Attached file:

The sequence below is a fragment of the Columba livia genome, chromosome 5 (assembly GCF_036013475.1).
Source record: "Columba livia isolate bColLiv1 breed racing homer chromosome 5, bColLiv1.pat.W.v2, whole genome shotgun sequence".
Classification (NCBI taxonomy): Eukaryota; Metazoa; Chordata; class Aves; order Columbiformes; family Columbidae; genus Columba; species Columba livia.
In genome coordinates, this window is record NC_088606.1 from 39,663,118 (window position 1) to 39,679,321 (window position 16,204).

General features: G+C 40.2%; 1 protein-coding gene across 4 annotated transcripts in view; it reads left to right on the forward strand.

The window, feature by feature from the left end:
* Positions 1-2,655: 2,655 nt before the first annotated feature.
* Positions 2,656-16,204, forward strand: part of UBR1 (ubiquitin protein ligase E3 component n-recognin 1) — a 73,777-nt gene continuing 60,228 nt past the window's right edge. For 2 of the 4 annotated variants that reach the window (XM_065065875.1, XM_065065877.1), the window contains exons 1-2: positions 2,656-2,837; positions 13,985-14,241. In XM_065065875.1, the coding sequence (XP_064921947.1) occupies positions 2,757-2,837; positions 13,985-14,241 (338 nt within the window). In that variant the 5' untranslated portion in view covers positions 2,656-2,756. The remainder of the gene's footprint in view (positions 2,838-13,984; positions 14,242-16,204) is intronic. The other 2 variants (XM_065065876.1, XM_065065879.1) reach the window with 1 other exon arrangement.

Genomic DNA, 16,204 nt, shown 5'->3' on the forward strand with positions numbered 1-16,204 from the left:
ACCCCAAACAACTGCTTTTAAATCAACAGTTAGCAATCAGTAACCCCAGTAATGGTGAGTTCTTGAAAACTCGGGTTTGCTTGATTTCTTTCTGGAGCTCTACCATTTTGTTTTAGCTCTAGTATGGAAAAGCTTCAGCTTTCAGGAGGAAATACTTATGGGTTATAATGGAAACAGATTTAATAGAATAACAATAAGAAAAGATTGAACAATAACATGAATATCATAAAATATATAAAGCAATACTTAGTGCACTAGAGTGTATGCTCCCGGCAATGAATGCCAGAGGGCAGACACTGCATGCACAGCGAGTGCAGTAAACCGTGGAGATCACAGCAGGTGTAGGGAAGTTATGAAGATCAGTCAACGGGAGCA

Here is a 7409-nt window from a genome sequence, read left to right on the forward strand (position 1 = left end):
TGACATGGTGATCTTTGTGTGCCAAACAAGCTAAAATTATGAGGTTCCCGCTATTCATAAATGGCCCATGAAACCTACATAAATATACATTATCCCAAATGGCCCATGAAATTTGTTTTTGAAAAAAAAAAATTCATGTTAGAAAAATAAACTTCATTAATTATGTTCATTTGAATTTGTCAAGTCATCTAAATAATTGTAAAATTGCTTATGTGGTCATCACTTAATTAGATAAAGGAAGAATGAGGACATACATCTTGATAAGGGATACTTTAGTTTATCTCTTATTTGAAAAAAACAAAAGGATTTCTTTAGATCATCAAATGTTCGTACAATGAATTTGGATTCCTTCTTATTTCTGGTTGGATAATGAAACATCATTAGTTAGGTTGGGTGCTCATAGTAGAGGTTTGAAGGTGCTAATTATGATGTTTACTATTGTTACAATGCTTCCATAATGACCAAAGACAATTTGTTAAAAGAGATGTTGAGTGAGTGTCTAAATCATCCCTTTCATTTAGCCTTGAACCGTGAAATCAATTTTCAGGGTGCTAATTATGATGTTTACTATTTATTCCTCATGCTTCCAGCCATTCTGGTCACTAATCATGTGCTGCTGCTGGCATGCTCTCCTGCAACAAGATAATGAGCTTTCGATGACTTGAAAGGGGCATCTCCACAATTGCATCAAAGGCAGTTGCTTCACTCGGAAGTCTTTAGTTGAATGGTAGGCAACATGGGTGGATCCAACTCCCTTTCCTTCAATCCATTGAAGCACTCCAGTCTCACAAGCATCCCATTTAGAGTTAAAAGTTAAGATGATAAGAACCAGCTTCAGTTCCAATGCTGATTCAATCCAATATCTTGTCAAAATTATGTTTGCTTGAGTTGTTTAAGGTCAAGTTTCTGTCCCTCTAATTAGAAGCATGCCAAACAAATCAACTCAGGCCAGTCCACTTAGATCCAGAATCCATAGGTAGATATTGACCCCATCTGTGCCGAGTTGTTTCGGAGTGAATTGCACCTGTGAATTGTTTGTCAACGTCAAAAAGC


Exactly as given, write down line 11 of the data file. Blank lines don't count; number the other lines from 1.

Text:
Here is a 7409-nt window from a genome sequence, read left to right on the forward strand (position 1 = left end):